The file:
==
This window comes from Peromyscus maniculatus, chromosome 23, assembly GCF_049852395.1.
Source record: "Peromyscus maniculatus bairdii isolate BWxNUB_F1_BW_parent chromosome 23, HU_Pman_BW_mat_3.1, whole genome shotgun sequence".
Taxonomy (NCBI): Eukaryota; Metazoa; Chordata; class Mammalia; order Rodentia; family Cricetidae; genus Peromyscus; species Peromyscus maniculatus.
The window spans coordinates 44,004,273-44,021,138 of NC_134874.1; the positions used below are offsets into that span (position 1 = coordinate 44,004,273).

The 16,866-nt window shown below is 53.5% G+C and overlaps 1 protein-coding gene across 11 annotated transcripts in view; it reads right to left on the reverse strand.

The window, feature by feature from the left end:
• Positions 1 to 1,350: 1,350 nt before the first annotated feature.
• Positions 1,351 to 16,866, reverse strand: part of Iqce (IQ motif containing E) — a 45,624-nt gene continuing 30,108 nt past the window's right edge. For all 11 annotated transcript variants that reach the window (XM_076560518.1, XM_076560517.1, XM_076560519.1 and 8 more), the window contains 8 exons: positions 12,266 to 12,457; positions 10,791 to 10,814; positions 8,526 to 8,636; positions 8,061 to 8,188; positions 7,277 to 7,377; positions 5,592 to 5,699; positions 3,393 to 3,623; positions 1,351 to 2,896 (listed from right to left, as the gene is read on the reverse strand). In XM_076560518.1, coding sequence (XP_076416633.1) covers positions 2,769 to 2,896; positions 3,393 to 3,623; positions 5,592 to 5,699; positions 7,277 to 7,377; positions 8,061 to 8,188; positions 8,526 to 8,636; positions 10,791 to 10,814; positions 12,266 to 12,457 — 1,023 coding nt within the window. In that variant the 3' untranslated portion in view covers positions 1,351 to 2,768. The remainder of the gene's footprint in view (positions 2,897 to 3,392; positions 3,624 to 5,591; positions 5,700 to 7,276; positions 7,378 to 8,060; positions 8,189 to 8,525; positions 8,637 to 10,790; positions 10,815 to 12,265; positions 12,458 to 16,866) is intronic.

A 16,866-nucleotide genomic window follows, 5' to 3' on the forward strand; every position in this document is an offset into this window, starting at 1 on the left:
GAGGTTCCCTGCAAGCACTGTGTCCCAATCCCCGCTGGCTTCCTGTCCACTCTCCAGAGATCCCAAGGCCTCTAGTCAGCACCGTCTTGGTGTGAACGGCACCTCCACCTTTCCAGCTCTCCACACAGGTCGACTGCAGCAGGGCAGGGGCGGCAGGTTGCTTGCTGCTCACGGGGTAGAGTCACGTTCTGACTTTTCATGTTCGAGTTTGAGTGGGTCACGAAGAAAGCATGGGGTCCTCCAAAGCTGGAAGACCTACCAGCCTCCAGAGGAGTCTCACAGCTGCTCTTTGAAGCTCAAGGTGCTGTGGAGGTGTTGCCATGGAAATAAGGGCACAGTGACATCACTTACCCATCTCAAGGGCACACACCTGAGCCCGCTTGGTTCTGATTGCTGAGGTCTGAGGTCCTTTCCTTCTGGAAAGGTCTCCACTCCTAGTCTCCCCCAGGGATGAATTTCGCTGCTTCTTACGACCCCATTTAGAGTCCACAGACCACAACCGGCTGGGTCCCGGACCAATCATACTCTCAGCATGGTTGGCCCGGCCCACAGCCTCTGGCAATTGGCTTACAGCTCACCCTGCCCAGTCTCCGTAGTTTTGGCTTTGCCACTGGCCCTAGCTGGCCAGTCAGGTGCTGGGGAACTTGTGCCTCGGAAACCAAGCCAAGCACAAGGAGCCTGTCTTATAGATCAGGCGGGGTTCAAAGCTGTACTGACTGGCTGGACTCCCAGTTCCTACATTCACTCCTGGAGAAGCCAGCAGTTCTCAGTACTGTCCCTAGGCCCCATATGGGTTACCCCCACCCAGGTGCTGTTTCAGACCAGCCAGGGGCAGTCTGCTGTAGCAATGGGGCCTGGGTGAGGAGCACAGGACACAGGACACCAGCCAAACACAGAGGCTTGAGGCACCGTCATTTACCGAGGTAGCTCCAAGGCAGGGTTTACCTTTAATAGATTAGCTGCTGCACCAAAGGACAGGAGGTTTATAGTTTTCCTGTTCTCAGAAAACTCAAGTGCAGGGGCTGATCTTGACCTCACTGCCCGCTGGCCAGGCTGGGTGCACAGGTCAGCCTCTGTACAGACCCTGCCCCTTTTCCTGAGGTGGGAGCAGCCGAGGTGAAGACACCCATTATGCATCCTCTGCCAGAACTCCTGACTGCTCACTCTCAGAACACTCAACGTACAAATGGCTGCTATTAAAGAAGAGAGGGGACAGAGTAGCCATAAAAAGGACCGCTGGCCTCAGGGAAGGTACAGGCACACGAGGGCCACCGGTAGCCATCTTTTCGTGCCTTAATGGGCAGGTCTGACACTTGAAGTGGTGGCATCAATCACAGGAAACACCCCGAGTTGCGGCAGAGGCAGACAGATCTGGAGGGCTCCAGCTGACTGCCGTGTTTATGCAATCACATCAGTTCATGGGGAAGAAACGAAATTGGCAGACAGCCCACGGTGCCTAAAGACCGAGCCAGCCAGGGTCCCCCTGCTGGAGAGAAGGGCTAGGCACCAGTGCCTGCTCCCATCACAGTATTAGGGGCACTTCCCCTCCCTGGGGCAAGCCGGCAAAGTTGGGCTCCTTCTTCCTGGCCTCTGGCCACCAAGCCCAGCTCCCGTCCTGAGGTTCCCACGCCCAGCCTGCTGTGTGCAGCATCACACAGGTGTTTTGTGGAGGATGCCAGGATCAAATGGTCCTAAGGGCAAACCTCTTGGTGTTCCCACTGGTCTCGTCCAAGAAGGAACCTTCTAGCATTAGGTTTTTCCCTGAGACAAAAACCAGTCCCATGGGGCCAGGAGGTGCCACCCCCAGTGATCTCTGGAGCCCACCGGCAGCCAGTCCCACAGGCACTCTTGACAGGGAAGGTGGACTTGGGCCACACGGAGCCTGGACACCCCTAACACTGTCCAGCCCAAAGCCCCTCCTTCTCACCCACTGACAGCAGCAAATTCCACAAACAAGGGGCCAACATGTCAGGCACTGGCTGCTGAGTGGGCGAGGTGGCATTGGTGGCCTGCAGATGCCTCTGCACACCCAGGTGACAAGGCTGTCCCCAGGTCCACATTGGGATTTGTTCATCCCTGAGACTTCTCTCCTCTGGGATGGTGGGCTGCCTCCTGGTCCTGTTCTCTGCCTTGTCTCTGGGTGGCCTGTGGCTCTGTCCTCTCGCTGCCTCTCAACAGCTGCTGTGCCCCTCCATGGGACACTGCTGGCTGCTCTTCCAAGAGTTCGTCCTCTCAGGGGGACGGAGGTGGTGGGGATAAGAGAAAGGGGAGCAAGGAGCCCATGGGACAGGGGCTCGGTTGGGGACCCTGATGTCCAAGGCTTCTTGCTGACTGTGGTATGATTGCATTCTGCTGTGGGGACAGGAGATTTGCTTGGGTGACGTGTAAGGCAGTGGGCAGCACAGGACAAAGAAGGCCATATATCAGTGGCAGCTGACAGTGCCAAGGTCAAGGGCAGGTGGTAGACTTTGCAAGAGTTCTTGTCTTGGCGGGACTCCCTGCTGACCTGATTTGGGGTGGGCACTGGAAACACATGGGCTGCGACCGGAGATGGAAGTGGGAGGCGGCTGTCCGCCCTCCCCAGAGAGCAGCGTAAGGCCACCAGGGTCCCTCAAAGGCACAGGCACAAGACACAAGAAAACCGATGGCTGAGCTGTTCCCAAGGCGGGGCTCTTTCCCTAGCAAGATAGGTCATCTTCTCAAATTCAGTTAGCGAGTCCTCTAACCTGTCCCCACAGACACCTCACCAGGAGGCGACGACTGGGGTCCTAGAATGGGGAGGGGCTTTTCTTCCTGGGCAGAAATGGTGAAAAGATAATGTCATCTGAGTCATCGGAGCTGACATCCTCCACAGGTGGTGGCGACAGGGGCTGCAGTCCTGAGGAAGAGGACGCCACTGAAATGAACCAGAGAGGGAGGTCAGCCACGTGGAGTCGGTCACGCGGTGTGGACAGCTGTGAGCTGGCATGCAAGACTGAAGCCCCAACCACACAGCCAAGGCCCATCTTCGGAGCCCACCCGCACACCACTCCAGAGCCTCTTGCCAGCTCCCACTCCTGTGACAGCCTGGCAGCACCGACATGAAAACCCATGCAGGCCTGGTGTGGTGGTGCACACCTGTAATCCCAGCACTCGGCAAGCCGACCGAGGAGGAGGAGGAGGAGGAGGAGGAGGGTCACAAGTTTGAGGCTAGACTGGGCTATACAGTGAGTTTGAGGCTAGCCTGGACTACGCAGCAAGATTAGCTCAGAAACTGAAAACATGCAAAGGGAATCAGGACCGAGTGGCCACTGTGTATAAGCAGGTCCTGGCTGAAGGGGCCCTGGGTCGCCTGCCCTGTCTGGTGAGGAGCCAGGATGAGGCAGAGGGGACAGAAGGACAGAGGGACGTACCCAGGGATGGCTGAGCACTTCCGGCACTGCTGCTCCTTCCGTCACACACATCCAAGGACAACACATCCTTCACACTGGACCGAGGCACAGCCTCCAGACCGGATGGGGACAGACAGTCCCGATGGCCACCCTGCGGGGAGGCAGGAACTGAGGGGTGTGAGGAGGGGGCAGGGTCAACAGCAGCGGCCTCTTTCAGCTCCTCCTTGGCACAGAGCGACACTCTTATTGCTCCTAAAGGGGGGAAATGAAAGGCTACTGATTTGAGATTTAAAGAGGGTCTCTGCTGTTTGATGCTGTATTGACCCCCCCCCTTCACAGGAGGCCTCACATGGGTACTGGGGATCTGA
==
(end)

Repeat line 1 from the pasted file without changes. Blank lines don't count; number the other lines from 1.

This window comes from Peromyscus maniculatus, chromosome 23, assembly GCF_049852395.1.